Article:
“We don’t get contacted by a lot of schools, so this stood out right from the start,” he said, adding, “Hundreds of elementary school kids [in Brooklyn] think that saving Sumatran rhinos has to be done. That’s inspirational.”

Given how much the kids loved Andatu, Konstant and I agreed that a book was next.

Andatu Rhino Book

Book: “One Special Rhino: The Story of Andatu

Though every moment of the school day is taken up with teaching and testing demands, our animal-loving principal Eve Litwack and a dedicated fifth-grade teacher Dominique Freda managed to carve out the time.

We divided up all 84 fifth graders into groups of writers, illustrators, and designers. The IRF provided research materials. And we parceled out the topics: poachers, Indonesia, Andatu’s extended family.

Kids’-Eye View

We encouraged the children to write from Andatu’s perspective, to put themselves in his hooves. Quickly, Andatu’s plight gripped their imaginations and transformed their viewpoints from skeptical to passionate.

Fifth grader Owen Bryson recalled thinking, “This is going to be terrible. I have to do every homeroom period just to write a stupid book.” But as he delved into it, he came to a different conclusion: “Rhinos are just like us. They liked their mamas and wanted to play with them. To think they were going extinct, it was just sad, and we wanted to help them.”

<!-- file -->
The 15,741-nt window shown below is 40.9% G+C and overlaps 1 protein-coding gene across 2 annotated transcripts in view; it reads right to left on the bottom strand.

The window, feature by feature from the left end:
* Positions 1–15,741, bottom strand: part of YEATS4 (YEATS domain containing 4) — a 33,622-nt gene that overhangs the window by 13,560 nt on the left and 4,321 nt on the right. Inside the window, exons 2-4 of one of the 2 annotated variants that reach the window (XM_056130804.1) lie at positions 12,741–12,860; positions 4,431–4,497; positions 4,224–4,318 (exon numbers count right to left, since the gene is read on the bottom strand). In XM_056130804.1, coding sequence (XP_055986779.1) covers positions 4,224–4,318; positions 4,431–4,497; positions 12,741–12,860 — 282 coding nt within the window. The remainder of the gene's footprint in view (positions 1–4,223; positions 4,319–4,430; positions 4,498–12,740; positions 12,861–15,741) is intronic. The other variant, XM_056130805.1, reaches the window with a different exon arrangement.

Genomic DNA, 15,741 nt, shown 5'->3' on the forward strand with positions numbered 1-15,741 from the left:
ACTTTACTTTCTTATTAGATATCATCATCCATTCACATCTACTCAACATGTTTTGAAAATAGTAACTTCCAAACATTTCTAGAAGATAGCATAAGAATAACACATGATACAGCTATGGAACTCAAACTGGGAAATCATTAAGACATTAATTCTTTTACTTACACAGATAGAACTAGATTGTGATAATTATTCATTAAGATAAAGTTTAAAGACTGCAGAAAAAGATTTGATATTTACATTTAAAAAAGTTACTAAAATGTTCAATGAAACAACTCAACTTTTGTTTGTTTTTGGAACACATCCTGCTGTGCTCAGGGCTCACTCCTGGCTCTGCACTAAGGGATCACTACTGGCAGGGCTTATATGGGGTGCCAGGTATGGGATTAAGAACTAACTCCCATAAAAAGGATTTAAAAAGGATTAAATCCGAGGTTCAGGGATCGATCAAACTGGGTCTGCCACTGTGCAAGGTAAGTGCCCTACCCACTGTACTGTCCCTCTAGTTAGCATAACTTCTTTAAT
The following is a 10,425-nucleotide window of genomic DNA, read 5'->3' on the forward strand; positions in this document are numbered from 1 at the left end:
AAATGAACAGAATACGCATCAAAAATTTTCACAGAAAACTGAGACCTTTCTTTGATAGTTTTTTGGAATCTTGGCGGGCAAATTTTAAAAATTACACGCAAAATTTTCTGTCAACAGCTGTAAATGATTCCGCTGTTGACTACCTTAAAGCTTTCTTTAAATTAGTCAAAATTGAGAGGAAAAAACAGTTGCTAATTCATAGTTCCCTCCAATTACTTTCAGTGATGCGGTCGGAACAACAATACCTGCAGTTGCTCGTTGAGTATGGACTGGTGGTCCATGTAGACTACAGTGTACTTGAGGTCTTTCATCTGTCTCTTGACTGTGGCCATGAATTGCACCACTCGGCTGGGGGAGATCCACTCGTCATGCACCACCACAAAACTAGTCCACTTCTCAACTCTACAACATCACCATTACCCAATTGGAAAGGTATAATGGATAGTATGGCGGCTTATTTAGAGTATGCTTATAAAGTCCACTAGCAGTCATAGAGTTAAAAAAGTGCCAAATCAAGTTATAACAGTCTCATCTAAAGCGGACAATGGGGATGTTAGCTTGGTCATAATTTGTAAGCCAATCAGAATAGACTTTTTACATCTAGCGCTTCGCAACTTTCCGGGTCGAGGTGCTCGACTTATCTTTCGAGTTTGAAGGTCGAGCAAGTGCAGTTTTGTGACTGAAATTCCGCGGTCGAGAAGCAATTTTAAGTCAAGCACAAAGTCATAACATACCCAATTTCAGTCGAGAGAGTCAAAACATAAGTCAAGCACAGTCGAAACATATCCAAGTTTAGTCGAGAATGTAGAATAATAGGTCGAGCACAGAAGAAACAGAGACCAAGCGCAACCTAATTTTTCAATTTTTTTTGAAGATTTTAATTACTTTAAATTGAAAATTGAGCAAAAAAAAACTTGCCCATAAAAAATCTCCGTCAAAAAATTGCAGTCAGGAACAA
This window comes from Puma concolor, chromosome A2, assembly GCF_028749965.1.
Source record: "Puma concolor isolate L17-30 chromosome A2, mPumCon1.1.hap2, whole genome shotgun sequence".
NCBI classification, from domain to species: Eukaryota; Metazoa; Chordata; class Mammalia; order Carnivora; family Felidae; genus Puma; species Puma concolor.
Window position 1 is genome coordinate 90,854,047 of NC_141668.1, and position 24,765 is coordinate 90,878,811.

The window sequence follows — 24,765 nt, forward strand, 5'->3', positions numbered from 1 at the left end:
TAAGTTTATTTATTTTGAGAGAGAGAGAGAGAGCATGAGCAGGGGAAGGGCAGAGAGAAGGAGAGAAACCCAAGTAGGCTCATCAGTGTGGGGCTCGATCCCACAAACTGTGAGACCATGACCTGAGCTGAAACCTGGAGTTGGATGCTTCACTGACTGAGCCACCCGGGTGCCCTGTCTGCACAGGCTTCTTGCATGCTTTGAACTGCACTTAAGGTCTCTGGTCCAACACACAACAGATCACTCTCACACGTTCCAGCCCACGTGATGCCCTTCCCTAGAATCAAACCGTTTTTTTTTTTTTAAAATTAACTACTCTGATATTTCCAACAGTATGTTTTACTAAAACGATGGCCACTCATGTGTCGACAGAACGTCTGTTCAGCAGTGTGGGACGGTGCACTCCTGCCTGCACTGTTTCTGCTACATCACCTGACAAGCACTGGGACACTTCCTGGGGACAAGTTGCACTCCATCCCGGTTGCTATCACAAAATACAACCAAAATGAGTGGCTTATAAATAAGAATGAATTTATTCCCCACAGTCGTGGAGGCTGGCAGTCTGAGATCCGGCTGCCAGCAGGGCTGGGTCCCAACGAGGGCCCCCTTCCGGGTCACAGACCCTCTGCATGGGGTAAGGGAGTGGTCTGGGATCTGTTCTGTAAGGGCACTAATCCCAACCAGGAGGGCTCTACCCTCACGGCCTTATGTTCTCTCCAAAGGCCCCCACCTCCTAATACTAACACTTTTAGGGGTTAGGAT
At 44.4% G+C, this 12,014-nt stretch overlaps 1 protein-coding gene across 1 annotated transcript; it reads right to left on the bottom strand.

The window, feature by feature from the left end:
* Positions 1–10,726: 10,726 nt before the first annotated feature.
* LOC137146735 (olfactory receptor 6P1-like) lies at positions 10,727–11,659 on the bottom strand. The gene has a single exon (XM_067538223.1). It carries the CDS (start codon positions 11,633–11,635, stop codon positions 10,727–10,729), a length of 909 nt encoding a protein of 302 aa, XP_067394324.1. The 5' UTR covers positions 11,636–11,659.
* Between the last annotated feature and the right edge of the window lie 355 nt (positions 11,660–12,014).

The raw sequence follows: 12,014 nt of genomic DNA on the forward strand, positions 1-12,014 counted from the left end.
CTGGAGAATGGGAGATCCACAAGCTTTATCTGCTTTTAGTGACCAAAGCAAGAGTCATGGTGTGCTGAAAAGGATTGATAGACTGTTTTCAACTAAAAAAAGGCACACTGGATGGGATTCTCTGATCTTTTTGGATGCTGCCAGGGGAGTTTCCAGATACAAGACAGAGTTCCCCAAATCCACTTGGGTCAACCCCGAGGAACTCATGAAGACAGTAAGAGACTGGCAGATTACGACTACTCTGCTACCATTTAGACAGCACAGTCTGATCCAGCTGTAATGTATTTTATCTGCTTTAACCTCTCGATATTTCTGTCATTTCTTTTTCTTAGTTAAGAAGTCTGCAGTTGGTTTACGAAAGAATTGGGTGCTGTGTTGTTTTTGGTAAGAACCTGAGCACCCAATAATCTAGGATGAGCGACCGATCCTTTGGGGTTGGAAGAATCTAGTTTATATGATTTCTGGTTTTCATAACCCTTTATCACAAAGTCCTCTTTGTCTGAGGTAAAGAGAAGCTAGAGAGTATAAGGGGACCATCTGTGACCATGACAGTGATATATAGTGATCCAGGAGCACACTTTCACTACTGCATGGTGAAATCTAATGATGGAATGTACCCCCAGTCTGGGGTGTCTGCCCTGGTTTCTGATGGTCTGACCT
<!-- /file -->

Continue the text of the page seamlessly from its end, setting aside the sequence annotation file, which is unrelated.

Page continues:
Eve Litwack

Eve Litwack

Whimsical and poignant, the book offers a kids’-eye view of the poaching crisis. With photographs and illustrations, the book also details the everyday pleasures of rhino life: eating, wallowing in mud, hanging out with mom, and eating some more. “I ate so much, in a year I went from 60 pounds at birth to over 900 pounds,” Andatu says in the book.

“When there are so few of us,” Andatu says, “it’s hard to find friends to play with. This is sad to me. So I’m here to tell you about my life and ask for your help.”

“If I could tell Andatu something, I’d tell him how many people are trying to save him,” says Katy Tanzer, a fifth grader who helped write and illustrate the book.

Inspiring Advocates

The enthusiasm extended even to the neighborhood. For several years, Chris Eastland, a cofounder of Zooborns, had been passing by our Beast Relief committee’s Cinco de Rhino signs and was intrigued. He ended up helping to design and format the book.

In the run-up to our now annual Cinco de Rhino spare-change drive in May, to benefit IRF, a number of schoolkids ran lemonade stands to raise extra money. This year, we cleared more than $3,000.

Rhinoceros Andatu

After wallowing in mud, a captive Sumatran rhinoceros and her calf take a stroll. (credit: Joel Sartore / National Geographic)

We hope the book will inspire other students and schools to join the fight to save rhinos and endangered wildlife. Children can be powerful wildlife advocates: They have curiosity and compassion in abundance, know an injustice when they see it, and love the animals without compromise.

“It’s refreshing to read a non-political, non-bureaucratic account about a species that is really on the brink of extinction,” Konstant says. “Too often we’re dealing with the inertia of governments, of cultures, of populations that don’t allow us to express the essence of our feelings about these animals. When kids speak, they speak from the heart and get to the point quickly.”

Source: Katherine Eban / National Geographic

The Secret Lives of Rhinos